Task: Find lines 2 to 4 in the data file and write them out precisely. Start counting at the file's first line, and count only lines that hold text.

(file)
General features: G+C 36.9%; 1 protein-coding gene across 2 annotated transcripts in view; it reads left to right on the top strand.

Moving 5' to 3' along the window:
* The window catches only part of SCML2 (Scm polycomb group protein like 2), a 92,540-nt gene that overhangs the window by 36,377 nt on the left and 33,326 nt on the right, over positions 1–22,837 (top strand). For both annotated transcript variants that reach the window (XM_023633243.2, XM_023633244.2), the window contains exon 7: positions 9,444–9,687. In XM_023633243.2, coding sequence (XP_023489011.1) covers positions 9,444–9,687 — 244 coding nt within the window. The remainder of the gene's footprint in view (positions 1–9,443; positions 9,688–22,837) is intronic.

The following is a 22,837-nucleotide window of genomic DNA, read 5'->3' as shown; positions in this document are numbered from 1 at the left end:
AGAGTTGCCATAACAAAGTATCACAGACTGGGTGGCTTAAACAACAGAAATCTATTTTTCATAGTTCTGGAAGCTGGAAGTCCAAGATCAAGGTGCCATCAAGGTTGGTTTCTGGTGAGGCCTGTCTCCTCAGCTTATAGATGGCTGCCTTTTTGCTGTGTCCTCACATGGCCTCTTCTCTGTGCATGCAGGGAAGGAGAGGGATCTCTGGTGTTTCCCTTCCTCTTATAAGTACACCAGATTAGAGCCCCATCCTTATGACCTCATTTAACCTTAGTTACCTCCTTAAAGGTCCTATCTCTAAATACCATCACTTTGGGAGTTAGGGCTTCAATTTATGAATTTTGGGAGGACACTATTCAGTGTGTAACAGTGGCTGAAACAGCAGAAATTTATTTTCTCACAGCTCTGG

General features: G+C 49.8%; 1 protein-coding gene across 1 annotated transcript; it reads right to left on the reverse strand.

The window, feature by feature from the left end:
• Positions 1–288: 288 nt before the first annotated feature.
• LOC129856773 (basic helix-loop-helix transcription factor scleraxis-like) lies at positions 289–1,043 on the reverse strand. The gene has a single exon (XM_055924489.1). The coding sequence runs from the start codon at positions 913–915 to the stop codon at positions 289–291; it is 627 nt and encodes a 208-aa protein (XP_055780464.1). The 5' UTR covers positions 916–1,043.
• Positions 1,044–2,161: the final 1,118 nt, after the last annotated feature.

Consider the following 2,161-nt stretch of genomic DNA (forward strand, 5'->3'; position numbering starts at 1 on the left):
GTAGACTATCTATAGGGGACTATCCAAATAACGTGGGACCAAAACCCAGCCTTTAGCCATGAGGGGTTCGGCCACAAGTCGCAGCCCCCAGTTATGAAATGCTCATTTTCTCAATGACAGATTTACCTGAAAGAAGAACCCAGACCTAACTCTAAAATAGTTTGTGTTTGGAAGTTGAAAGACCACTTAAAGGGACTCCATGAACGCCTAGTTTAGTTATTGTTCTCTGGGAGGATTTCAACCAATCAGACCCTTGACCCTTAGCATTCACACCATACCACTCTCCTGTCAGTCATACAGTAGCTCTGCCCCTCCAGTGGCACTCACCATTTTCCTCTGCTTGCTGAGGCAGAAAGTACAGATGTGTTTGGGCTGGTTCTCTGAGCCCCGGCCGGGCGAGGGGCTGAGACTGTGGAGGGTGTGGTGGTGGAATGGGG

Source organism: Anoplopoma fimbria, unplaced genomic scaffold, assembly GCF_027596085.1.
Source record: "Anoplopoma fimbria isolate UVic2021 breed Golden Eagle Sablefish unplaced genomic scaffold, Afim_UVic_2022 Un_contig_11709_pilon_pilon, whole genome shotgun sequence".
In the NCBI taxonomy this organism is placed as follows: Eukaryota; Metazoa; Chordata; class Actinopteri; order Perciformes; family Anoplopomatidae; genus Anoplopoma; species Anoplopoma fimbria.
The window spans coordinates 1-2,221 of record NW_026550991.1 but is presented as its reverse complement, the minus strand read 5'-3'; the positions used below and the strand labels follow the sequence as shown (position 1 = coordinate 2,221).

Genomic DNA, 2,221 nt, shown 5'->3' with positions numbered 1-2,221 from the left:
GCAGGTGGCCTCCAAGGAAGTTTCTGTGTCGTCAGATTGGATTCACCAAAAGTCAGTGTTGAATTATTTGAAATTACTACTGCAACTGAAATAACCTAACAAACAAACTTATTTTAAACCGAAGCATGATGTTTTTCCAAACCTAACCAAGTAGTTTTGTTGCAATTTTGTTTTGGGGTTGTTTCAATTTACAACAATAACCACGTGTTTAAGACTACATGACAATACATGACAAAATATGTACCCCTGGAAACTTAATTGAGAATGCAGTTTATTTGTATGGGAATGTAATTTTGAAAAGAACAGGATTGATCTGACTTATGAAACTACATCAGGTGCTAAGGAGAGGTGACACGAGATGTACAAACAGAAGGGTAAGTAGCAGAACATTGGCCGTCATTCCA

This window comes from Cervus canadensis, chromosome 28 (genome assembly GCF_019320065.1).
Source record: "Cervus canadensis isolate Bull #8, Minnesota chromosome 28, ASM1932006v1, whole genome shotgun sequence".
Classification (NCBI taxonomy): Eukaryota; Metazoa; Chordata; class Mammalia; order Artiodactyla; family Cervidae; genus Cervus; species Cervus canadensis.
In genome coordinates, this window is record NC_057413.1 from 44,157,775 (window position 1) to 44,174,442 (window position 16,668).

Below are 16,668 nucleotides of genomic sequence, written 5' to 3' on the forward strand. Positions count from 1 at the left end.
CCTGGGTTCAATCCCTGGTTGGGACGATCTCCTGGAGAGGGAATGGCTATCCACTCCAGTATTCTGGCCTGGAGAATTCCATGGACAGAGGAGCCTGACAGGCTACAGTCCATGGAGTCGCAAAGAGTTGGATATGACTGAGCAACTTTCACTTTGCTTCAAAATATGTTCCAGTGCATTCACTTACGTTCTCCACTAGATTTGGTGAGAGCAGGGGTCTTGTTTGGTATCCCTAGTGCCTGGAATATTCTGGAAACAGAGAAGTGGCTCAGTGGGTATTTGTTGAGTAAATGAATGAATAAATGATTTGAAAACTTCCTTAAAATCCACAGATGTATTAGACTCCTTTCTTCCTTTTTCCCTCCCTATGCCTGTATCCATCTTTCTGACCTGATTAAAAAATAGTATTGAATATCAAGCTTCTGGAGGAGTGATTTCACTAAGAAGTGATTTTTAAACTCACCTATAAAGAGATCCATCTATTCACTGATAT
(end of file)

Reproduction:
Moving 5' to 3' along the window:
* The window catches only part of SCML2 (Scm polycomb group protein like 2), a 92,540-nt gene that overhangs the window by 36,377 nt on the left and 33,326 nt on the right, over positions 1–22,837 (top strand). For both annotated transcript variants that reach the window (XM_023633243.2, XM_023633244.2), the window contains exon 7: positions 9,444–9,687. In XM_023633243.2, coding sequence (XP_023489011.1) covers positions 9,444–9,687 — 244 coding nt within the window. The remainder of the gene's footprint in view (positions 1–9,443; positions 9,688–22,837) is intronic.

The following is a 22,837-nucleotide window of genomic DNA, read 5'->3' as shown; positions in this document are numbered from 1 at the left end: